Personally, I don’t think so.
I think it’s fairer to say that people CAN BECOME a better version of themselves when they raise special children.
Disabilities happen. Diagnoses happen. It is how we respond to the events that makes all the difference in our lives and in the world.
Life events leave us with a whole plethora of choices in how we will react. Some choose to ignore the child’s atypical development; bury their heads and hope it goes away. Some choose to let their anger and bitterness spoil their spirit and their relationships. Some choose to become “warriors” and fight for their children. None of these responses is bad or wrong in and of themselves….if they are temporary reactions. But, when they become cemented in a pattern of response…the results are problematic.
I don’t pretend to know God’s mind. The God I believe in is a God who loves perfectly so I am not inclined to think that God screws up a child’s development on purpose. In my thinking, genetics and neurons run awry at some point in the development. My faith tells me that I will be supported in raising this this child…divinely and humanly supported.
I HAVE a child with special needs. I will choose to respond with integrity, compassion, love and courage. The gift of my child will not be spoiled by my response. I take each day as it comes and take one step at a time in raising my child. I choose to be grateful for the small gifts: a full night of sleep, one less daily meltdown, new foods tried, a word spoken that has never come from the child’s mouth, an unexpected snuggle…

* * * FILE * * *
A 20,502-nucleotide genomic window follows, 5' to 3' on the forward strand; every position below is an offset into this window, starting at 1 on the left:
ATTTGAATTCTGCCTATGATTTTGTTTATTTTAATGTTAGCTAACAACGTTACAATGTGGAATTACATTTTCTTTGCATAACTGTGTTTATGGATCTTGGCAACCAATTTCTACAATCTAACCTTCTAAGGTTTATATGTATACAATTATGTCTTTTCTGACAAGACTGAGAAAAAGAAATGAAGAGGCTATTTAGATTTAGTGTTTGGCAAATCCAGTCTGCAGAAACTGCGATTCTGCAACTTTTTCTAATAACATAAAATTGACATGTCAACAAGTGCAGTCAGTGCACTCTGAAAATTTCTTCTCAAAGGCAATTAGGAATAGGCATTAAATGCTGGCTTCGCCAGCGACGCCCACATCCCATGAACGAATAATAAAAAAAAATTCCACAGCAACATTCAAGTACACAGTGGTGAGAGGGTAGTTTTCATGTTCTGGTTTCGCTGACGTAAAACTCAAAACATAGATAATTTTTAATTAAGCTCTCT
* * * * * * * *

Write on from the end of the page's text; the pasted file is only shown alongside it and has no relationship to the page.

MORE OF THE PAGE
I choose to be optimistic about the future. I will be proactive: taking the initiative to reach out for help, ask questions, learn what needs to be learned. I will take the steps I need to take today (no matter how small) that will lead my child where he needs to be down the road. I will catch myself complaining and change my words to gratitude. I will choose to extend myself from my comfort zone: make phone calls, participate in meetings, play an active role in the goals and programs for my child.
I will allow myself to be vulnerable. Open to the help, support and love of others. I choose to see the goodness in others when the rest of the world cannot. I am training myself to see beyond the surface; to see beauty within. My child teaches me when I humble myself to be the student. My child leads me where I would never have chosen to go. My child with autism shows me that my view of success is small and limiting. Money, fame, celebrity, rank and degrees have little impact on the deepest needs of the spirit. My child teaches me that to love and be loved is what honestly matters more than anything…especially when our life on earth ends.
God gave me the gift of my child. Personally, I believe every child is a gift. What I do with that gift is what makes all the difference in my life, my child’s life and in the world.